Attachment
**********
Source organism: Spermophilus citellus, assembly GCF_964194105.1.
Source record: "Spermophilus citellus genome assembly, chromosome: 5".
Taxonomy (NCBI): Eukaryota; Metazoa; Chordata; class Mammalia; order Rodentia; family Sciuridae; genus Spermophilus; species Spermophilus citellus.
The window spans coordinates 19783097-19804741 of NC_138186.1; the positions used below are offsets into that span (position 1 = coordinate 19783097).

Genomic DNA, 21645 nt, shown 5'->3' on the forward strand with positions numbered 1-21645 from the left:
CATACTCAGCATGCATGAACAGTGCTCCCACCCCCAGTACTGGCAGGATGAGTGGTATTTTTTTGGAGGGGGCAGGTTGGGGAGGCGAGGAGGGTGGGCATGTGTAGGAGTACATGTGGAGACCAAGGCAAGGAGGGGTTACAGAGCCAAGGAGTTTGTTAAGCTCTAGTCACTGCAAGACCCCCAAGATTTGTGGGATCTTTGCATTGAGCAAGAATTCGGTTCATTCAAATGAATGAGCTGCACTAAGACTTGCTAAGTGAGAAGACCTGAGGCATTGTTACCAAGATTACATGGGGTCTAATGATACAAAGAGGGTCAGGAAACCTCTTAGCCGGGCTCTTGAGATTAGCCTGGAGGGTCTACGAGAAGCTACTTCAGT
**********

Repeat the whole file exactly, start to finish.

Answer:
Source organism: Spermophilus citellus, assembly GCF_964194105.1.
Source record: "Spermophilus citellus genome assembly, chromosome: 5".
Taxonomy (NCBI): Eukaryota; Metazoa; Chordata; class Mammalia; order Rodentia; family Sciuridae; genus Spermophilus; species Spermophilus citellus.
The window spans coordinates 19783097-19804741 of NC_138186.1; the positions used below are offsets into that span (position 1 = coordinate 19783097).

Genomic DNA, 21645 nt, shown 5'->3' on the forward strand with positions numbered 1-21645 from the left:
CATACTCAGCATGCATGAACAGTGCTCCCACCCCCAGTACTGGCAGGATGAGTGGTATTTTTTTGGAGGGGGCAGGTTGGGGAGGCGAGGAGGGTGGGCATGTGTAGGAGTACATGTGGAGACCAAGGCAAGGAGGGGTTACAGAGCCAAGGAGTTTGTTAAGCTCTAGTCACTGCAAGACCCCCAAGATTTGTGGGATCTTTGCATTGAGCAAGAATTCGGTTCATTCAAATGAATGAGCTGCACTAAGACTTGCTAAGTGAGAAGACCTGAGGCATTGTTACCAAGATTACATGGGGTCTAATGATACAAAGAGGGTCAGGAAACCTCTTAGCCGGGCTCTTGAGATTAGCCTGGAGGGTCTACGAGAAGCTACTTCAGT